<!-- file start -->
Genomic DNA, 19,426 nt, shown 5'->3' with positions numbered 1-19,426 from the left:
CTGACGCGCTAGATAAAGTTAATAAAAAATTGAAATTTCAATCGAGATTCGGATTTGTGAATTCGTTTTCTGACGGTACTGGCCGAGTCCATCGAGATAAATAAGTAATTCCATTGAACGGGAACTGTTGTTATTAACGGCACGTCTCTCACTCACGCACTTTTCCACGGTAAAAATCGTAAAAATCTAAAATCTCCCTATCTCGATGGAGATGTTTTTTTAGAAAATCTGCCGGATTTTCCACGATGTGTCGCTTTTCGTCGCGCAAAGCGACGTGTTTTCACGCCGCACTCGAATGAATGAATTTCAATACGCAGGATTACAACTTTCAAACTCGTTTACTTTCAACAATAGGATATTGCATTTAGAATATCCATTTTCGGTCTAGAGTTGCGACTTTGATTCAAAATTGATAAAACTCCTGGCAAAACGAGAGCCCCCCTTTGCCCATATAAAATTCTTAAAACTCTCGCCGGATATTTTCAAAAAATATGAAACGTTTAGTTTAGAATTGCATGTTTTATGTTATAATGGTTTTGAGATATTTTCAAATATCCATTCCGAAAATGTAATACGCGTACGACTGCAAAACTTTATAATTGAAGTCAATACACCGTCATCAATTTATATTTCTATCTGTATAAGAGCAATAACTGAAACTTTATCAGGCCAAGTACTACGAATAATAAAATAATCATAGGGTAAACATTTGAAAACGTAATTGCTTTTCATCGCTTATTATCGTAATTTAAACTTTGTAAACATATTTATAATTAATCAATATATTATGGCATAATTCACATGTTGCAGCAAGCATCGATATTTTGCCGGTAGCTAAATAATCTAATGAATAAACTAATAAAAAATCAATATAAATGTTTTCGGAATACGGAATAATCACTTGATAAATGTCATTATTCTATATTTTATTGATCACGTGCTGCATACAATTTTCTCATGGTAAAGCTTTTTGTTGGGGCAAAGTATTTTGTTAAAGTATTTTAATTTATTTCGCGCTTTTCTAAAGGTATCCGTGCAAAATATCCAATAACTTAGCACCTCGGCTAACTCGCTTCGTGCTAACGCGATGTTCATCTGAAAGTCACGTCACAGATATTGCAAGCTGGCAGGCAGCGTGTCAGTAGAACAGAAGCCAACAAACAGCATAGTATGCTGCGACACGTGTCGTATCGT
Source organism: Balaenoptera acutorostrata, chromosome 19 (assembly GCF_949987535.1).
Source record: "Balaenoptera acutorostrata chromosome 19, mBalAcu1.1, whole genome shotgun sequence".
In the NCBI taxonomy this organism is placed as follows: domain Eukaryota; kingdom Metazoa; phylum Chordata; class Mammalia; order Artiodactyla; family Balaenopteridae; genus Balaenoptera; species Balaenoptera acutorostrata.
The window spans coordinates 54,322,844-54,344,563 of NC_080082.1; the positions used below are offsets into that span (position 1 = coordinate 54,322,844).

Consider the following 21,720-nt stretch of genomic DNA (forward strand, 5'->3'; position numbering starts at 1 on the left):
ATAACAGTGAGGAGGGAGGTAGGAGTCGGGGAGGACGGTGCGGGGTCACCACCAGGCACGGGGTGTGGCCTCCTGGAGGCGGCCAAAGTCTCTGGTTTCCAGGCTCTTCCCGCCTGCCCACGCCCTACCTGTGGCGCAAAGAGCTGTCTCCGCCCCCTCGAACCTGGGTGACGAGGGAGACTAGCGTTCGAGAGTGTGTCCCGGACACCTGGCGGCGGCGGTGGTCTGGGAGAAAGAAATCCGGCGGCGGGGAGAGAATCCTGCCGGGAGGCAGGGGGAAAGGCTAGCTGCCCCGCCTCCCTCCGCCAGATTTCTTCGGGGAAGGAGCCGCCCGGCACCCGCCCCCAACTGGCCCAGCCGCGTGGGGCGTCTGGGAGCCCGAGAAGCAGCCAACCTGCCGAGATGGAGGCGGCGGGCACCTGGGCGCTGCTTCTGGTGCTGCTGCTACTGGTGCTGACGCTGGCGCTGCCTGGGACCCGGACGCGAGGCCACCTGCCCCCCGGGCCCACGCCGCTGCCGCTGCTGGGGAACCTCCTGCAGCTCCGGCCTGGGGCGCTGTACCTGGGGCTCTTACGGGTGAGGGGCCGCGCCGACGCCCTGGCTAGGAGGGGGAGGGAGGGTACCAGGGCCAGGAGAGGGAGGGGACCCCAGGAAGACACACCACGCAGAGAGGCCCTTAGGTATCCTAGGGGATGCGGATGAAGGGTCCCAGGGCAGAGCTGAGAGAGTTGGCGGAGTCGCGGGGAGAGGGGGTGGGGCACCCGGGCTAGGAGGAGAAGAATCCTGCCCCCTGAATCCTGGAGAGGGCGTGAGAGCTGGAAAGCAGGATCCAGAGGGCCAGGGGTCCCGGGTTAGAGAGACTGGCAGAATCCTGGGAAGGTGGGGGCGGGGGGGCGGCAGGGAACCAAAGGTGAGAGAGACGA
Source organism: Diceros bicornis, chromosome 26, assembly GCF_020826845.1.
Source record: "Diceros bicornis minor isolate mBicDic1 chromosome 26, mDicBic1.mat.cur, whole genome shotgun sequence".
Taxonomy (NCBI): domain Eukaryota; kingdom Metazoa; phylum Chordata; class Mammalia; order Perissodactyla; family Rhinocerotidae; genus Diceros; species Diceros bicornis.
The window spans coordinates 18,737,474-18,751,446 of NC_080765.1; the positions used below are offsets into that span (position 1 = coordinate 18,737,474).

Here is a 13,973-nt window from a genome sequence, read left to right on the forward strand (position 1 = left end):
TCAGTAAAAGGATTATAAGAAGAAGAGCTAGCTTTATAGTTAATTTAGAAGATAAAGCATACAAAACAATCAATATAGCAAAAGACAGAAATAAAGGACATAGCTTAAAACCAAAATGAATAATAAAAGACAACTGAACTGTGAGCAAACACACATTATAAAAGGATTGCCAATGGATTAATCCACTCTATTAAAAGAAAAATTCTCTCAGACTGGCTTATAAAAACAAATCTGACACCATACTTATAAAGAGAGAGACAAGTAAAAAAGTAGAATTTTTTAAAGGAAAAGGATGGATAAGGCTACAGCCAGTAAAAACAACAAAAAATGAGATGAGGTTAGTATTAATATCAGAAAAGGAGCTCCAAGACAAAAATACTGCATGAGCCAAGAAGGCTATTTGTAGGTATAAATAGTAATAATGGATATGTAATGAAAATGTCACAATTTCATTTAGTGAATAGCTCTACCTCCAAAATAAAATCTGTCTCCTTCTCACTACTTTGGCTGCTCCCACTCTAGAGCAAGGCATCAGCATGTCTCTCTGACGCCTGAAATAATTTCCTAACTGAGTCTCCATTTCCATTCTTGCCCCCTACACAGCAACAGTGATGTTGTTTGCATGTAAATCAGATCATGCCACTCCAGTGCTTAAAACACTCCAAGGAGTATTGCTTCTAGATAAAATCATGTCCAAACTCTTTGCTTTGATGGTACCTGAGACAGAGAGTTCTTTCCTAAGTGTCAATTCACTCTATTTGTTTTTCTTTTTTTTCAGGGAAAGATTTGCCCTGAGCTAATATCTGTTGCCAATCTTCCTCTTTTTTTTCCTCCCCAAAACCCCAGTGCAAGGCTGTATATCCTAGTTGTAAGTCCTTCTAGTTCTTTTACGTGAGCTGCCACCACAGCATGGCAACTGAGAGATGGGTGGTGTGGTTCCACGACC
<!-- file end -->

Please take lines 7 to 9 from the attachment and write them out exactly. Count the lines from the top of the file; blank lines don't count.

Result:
Consider the following 21,720-nt stretch of genomic DNA (forward strand, 5'->3'; position numbering starts at 1 on the left):
ATAACAGTGAGGAGGGAGGTAGGAGTCGGGGAGGACGGTGCGGGGTCACCACCAGGCACGGGGTGTGGCCTCCTGGAGGCGGCCAAAGTCTCTGGTTTCCAGGCTCTTCCCGCCTGCCCACGCCCTACCTGTGGCGCAAAGAGCTGTCTCCGCCCCCTCGAACCTGGGTGACGAGGGAGACTAGCGTTCGAGAGTGTGTCCCGGACACCTGGCGGCGGCGGTGGTCTGGGAGAAAGAAATCCGGCGGCGGGGAGAGAATCCTGCCGGGAGGCAGGGGGAAAGGCTAGCTGCCCCGCCTCCCTCCGCCAGATTTCTTCGGGGAAGGAGCCGCCCGGCACCCGCCCCCAACTGGCCCAGCCGCGTGGGGCGTCTGGGAGCCCGAGAAGCAGCCAACCTGCCGAGATGGAGGCGGCGGGCACCTGGGCGCTGCTTCTGGTGCTGCTGCTACTGGTGCTGACGCTGGCGCTGCCTGGGACCCGGACGCGAGGCCACCTGCCCCCCGGGCCCACGCCGCTGCCGCTGCTGGGGAACCTCCTGCAGCTCCGGCCTGGGGCGCTGTACCTGGGGCTCTTACGGGTGAGGGGCCGCGCCGACGCCCTGGCTAGGAGGGGGAGGGAGGGTACCAGGGCCAGGAGAGGGAGGGGACCCCAGGAAGACACACCACGCAGAGAGGCCCTTAGGTATCCTAGGGGATGCGGATGAAGGGTCCCAGGGCAGAGCTGAGAGAGTTGGCGGAGTCGCGGGGAGAGGGGGTGGGGCACCCGGGCTAGGAGGAGAAGAATCCTGCCCCCTGAATCCTGGAGAGGGCGTGAGAGCTGGAAAGCAGGATCCAGAGGGCCAGGGGTCCCGGGTTAGAGAGACTGGCAGAATCCTGGGAAGGTGGGGGCGGGGGGGCGGCAGGGAACCAAAGGTGAGAGAGACGA
Source organism: Diceros bicornis, chromosome 26, assembly GCF_020826845.1.